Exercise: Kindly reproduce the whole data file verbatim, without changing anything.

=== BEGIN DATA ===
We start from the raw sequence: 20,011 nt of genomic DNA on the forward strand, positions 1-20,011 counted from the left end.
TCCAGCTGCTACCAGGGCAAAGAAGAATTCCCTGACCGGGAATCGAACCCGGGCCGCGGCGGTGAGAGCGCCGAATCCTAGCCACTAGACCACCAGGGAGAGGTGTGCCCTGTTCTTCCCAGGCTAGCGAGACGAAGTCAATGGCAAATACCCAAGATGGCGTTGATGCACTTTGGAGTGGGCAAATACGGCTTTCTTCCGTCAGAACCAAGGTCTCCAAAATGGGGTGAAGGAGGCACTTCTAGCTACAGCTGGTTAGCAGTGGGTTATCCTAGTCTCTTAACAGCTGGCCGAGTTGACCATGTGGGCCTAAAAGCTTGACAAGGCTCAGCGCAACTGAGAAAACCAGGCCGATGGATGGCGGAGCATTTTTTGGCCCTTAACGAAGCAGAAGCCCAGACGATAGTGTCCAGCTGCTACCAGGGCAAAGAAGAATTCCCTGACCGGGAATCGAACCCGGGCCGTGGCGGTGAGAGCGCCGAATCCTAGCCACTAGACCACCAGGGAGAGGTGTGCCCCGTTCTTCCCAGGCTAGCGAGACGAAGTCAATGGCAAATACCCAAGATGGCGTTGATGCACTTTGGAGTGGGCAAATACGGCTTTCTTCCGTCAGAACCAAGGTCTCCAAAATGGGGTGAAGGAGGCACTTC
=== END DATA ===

We start from the raw sequence: 20,011 nt of genomic DNA on the forward strand, positions 1-20,011 counted from the left end.
TCCAGCTGCTACCAGGGCAAAGAAGAATTCCCTGACCGGGAATCGAACCCGGGCCGCGGCGGTGAGAGCGCCGAATCCTAGCCACTAGACCACCAGGGAGAGGTGTGCCCTGTTCTTCCCAGGCTAGCGAGACGAAGTCAATGGCAAATACCCAAGATGGCGTTGATGCACTTTGGAGTGGGCAAATACGGCTTTCTTCCGTCAGAACCAAGGTCTCCAAAATGGGGTGAAGGAGGCACTTCTAGCTACAGCTGGTTAGCAGTGGGTTATCCTAGTCTCTTAACAGCTGGCCGAGTTGACCATGTGGGCCTAAAAGCTTGACAAGGCTCAGCGCAACTGAGAAAACCAGGCCGATGGATGGCGGAGCATTTTTTGGCCCTTAACGAAGCAGAAGCCCAGACGATAGTGTCCAGCTGCTACCAGGGCAAAGAAGAATTCCCTGACCGGGAATCGAACCCGGGCCGTGGCGGTGAGAGCGCCGAATCCTAGCCACTAGACCACCAGGGAGAGGTGTGCCCCGTTCTTCCCAGGCTAGCGAGACGAAGTCAATGGCAAATACCCAAGATGGCGTTGATGCACTTTGGAGTGGGCAAATACGGCTTTCTTCCGTCAGAACCAAGGTCTCCAAAATGGGGTGAAGGAGGCACTTC